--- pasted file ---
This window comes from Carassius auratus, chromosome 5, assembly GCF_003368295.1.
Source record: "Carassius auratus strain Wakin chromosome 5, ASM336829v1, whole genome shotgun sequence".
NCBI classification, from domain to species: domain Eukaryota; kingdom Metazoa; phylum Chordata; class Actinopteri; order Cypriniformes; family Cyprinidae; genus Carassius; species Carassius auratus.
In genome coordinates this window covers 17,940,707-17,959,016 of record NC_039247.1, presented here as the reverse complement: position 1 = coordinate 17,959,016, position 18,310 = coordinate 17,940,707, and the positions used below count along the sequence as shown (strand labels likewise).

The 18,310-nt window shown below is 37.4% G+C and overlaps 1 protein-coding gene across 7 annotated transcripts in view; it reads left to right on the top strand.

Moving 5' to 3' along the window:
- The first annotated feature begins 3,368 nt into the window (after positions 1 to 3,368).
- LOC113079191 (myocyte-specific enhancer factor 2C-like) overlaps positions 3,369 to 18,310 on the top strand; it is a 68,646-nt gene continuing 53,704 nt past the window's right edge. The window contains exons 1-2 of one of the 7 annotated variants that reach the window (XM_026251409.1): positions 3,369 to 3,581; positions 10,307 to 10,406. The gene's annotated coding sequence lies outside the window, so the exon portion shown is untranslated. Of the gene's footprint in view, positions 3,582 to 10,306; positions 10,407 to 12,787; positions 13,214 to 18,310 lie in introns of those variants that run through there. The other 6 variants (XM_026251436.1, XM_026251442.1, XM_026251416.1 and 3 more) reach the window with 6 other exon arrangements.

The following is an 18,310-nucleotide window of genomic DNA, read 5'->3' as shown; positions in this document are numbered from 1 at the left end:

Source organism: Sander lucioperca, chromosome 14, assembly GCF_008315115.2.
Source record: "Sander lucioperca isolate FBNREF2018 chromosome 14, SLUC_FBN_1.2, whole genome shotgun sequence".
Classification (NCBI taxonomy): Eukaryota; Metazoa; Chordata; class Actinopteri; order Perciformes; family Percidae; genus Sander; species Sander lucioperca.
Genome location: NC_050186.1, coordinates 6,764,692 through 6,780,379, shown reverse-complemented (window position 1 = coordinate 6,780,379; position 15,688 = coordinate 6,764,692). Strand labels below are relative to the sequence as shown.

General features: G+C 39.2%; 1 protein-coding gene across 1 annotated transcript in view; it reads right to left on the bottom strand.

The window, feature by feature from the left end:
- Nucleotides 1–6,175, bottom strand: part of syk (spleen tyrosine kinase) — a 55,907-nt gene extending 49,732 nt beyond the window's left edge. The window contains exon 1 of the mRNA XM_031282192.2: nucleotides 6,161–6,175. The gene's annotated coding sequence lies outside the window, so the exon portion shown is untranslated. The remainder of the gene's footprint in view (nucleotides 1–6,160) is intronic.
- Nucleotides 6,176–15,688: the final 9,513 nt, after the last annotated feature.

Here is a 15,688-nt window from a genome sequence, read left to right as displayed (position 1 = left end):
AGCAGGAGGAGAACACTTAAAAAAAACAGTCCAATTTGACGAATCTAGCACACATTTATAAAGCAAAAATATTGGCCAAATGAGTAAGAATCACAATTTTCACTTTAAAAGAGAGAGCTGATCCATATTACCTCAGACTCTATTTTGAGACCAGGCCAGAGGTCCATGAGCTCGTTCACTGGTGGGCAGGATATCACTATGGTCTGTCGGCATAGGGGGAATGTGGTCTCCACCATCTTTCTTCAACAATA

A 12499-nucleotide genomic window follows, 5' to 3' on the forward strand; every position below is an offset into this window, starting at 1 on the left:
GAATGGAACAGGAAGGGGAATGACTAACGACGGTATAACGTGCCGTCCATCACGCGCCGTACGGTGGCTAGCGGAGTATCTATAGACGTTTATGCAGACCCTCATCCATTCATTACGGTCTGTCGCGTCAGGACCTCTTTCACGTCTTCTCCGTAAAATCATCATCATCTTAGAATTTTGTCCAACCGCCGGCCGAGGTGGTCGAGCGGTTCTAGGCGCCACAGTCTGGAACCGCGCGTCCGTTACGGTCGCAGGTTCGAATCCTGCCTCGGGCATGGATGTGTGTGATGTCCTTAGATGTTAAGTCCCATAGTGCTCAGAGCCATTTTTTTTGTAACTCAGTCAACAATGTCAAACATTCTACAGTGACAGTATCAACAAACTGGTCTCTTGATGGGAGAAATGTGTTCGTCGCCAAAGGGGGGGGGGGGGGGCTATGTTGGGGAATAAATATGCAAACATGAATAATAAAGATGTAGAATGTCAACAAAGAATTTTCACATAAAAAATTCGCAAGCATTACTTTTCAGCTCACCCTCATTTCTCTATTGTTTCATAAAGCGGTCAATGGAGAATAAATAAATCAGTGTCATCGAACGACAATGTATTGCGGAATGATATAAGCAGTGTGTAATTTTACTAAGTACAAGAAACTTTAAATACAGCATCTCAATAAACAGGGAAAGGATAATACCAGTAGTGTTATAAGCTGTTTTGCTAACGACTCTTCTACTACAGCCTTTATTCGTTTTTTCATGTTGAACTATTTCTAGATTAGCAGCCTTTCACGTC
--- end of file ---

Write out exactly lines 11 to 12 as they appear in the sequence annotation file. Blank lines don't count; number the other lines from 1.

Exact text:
Source record: "Sander lucioperca isolate FBNREF2018 chromosome 14, SLUC_FBN_1.2, whole genome shotgun sequence".
Classification (NCBI taxonomy): Eukaryota; Metazoa; Chordata; class Actinopteri; order Perciformes; family Percidae; genus Sander; species Sander lucioperca.